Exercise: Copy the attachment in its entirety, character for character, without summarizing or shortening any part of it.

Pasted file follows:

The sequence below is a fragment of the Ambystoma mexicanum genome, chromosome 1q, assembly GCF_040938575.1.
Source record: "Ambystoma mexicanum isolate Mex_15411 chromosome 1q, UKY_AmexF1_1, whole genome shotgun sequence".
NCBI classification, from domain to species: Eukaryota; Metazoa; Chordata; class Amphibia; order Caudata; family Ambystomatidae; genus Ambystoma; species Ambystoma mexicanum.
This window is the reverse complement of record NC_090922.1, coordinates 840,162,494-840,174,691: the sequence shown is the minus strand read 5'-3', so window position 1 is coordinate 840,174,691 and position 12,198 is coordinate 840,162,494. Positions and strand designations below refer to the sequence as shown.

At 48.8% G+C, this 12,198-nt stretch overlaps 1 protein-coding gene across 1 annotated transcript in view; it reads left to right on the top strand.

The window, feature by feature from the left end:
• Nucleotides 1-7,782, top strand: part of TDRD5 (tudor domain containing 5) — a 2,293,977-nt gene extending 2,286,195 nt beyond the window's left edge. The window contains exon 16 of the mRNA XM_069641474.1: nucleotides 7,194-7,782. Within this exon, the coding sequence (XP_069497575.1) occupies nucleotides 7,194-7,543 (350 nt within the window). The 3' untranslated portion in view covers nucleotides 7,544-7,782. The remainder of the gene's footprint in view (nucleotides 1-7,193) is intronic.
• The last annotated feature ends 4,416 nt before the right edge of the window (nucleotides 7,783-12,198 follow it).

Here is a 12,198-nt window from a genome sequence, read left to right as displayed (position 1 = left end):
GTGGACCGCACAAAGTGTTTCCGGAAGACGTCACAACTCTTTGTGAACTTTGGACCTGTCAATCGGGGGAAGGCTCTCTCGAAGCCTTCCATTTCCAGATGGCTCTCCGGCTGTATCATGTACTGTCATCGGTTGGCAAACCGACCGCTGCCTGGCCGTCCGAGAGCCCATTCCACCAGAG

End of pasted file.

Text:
The sequence below is a fragment of the Ambystoma mexicanum genome, chromosome 1q, assembly GCF_040938575.1.
Source record: "Ambystoma mexicanum isolate Mex_15411 chromosome 1q, UKY_AmexF1_1, whole genome shotgun sequence".
NCBI classification, from domain to species: Eukaryota; Metazoa; Chordata; class Amphibia; order Caudata; family Ambystomatidae; genus Ambystoma; species Ambystoma mexicanum.
This window is the reverse complement of record NC_090922.1, coordinates 840,162,494-840,174,691: the sequence shown is the minus strand read 5'-3', so window position 1 is coordinate 840,174,691 and position 12,198 is coordinate 840,162,494. Positions and strand designations below refer to the sequence as shown.

At 48.8% G+C, this 12,198-nt stretch overlaps 1 protein-coding gene across 1 annotated transcript in view; it reads left to right on the top strand.

The window, feature by feature from the left end:
• Nucleotides 1-7,782, top strand: part of TDRD5 (tudor domain containing 5) — a 2,293,977-nt gene extending 2,286,195 nt beyond the window's left edge. The window contains exon 16 of the mRNA XM_069641474.1: nucleotides 7,194-7,782. Within this exon, the coding sequence (XP_069497575.1) occupies nucleotides 7,194-7,543 (350 nt within the window). The 3' untranslated portion in view covers nucleotides 7,544-7,782. The remainder of the gene's footprint in view (nucleotides 1-7,193) is intronic.
• The last annotated feature ends 4,416 nt before the right edge of the window (nucleotides 7,783-12,198 follow it).

Here is a 12,198-nt window from a genome sequence, read left to right as displayed (position 1 = left end):
GTGGACCGCACAAAGTGTTTCCGGAAGACGTCACAACTCTTTGTGAACTTTGGACCTGTCAATCGGGGGAAGGCTCTCTCGAAGCCTTCCATTTCCAGATGGCTCTCCGGCTGTATCATGTACTGTCATCGGTTGGCAAACCGACCGCTGCCTGGCCGTCCGAGAGCCCATTCCACCAGAG